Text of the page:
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A riderless horse is passing by...

 We've all had leaders and mentors who made indelible impressions upon us during our lives.  Mine would include Rich Davies and Glenn Berry, two of my high school coaches.  In the sense militant, Major Tony Garanzuay, SFC "Smoke" Carter, Major Mike Monahan, LTC Pursel, Colonel Larry Aaron, Colonel Greg Camp, and MG Josue Robles would stand high among mine, along, of course, with the Auld Soldier.

 For CAPT H, one of those people would be Colonel Ian McNabb, of John's beloved Strathcona's.
The badge of Lord Strathcona's Horse

The obit from the Stathcona's page is simple.

Colonel Ian joined the Armoured Corps in 1956 and served three years with the Elgin Regiment RCAC (M). Graduating from the Regular Officer Training Plan, he served with the Fort Garry Horse in Germany from 1962-1965 as a subaltern. From his return to Canada in 1965 until 1970, Colonel Ian served at the Armoured School and Combat Arms School in Borden, during that time deploying to Cyprus. He completed a second tour to Cyprus while commanding B Squadron in the early 1970s, then he served in a variety of staff appointments at Mobile Command, National Defence Headquarters and Militia Headquarters. Colonel Ian commanded his beloved Regiment, the Strathcona's, from 1979-1981. He served as Directing Staff at the Staff College in Camberley, UK and he subsequently deployed on operational tours to Central America and Mexico, where he served as the Canadian Military Attaché. On retirement from the Canadian Forces in the mid-1990s, Colonel Ian worked briefly for the Red Cross, then moved with his wife, Barbara, to Hong Kong, where he ran the Canadian Chamber of Commerce.

I think John's words fill out the picture better.

Like I mentioned, he liked 'Style'; he was very much a cavalryman. His preferred PT was 45min on his horse every morning; at one point during my first year, he had all the subbies join him twice a week for a ride. This meant that we were rising an hour early for the privilege of mucking out the stables before we rode; character building yes, but I could have preferred less. Doing things properly, skillfully, and with a bit of panache, was the expected behaviour. We didn't need to boast because we had already exceeded the efforts of others. It's a Regimental thread which began which LCol Sam Steele and the original "Strathcona's Horse" of 1900; Col Ian maintained it with enthusiasm.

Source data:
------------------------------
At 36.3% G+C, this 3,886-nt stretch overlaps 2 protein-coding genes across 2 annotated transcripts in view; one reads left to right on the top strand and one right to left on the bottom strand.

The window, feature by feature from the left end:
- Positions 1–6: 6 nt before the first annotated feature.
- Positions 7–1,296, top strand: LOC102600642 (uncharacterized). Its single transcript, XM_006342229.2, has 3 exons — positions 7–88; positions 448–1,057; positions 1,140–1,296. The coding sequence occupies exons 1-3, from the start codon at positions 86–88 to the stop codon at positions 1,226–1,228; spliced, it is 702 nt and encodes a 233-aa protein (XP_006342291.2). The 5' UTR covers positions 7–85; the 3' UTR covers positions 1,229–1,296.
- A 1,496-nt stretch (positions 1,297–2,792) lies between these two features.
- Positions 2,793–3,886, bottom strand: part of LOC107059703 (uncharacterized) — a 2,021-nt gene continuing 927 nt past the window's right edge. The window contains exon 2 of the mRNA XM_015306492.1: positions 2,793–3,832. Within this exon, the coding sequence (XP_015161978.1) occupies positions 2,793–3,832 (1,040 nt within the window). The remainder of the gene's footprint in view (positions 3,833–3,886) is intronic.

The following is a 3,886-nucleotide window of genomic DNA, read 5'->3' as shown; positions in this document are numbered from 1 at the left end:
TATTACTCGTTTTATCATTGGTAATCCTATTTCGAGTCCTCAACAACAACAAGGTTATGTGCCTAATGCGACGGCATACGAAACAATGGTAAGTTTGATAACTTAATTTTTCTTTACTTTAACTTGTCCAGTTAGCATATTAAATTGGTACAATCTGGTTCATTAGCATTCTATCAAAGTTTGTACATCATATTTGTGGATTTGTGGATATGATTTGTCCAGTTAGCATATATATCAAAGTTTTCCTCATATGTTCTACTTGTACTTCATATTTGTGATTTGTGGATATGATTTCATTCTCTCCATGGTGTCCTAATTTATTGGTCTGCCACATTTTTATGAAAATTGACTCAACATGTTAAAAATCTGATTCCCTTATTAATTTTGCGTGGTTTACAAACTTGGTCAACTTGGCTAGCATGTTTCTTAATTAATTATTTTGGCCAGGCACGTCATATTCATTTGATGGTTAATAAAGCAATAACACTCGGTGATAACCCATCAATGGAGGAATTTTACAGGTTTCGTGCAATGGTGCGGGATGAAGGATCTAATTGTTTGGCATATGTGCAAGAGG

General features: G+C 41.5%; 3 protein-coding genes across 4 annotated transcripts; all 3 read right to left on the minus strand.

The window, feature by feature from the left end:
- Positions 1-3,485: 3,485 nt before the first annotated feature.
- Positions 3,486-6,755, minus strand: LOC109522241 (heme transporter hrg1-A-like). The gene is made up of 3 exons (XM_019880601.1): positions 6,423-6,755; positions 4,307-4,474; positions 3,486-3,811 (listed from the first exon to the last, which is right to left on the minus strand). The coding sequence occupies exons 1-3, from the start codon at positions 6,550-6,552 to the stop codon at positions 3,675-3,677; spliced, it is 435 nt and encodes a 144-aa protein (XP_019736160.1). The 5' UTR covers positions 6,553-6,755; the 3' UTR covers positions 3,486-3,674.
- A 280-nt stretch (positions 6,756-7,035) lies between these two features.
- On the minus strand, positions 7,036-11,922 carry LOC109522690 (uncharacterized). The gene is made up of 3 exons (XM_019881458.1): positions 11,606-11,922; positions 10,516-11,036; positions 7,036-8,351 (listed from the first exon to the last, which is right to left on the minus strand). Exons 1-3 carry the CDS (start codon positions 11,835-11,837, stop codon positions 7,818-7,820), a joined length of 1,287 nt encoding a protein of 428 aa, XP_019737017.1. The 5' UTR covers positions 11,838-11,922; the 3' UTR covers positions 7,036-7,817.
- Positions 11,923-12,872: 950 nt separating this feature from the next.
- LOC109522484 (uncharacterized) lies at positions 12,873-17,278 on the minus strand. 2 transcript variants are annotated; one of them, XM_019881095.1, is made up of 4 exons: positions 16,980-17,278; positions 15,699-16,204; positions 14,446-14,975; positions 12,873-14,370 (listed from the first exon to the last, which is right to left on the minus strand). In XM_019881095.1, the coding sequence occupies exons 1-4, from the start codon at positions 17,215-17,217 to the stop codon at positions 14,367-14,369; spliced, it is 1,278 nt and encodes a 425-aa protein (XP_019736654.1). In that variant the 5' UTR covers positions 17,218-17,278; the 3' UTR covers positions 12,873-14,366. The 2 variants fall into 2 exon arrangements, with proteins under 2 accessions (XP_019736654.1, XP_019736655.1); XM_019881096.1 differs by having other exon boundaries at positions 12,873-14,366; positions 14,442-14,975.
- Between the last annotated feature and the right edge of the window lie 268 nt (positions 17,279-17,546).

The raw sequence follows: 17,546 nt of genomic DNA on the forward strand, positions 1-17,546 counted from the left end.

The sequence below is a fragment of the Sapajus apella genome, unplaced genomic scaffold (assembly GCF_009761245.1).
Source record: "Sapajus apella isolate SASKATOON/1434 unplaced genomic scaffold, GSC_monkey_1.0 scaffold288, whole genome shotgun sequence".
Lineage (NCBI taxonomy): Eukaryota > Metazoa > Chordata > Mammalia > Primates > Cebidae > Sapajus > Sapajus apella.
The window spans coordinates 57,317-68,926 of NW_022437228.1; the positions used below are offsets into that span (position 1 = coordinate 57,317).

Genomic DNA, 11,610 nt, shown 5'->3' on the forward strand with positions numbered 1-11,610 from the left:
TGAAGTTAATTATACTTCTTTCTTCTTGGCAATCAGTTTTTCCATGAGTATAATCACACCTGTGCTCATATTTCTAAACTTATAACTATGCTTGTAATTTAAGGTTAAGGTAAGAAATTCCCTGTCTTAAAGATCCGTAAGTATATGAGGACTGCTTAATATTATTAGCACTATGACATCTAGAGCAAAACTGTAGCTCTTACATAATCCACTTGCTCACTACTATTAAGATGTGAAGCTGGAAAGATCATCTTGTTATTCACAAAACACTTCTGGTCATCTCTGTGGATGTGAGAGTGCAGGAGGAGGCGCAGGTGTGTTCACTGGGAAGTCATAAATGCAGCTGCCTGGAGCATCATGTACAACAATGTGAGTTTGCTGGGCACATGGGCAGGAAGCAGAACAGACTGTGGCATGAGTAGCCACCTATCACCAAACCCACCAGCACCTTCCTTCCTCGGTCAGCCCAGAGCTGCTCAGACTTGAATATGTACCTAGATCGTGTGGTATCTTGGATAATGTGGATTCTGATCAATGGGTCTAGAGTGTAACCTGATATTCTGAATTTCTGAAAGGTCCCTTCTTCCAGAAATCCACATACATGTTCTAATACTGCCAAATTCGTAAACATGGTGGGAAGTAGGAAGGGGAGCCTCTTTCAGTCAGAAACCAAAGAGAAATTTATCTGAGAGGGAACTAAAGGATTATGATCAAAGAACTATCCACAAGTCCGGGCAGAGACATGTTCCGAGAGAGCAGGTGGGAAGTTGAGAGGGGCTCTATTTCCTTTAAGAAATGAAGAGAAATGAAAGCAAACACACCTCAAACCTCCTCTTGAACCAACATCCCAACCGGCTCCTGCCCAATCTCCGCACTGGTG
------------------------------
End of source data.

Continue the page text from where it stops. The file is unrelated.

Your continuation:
The Regt was expected to do things with a bit of a swagger. When deployed to the field, we took a pastry cook, whose task was to prevent excessive weight loss; others laughed but our mess tent was often well-sprinkled by liaison visitors from every other unit each coffee break. The CO also enjoyed hosting Mess Dinners in the field, which could cause snickers from the peanut gallery, until the invites went out. Outside critics complained that we were receiving outside funding since we could afford these extras, but actually the CO was careful with funds. And his DCO was responsible for the Regiment's foraging operations: he could squeeze nickel from a penny, spare change ran away screaming when he headed out on a shopping op.

In 1981, we went to Gagetown for RV 81, followed by an Armoured Corps party week, otherwise known as a gunnery competition. Trophies were to be awarded for Regt, Sqn and Troop scores. To make things more competitive, the scoring system was provisional for the first relay; after that, it would modified and finalised. The final results were LdSH with all three trophies, "A" Sqn took the Sqn trophy and 1st Troop the Troop trophy. Yes, my callsign was LdSH "11"; and my Troop was first on the firing line. The CO was quite pleased and mentioned that he thought the results rather appropriate and suitable.


Click the pic of  the Strathcona guidon-party below for a bit of "Colonel Ian's" favorite music...

Now is the time at Castle Argghhh! when we dance: In Memoriam of Colonel Ian McNabb, mentor to a young Subaltern John Heinrichs, a friend of Castle Argghhh!


RIP, Colonel McNabb. 
Swagger up to the bar at Fiddler's Green and demand their finest.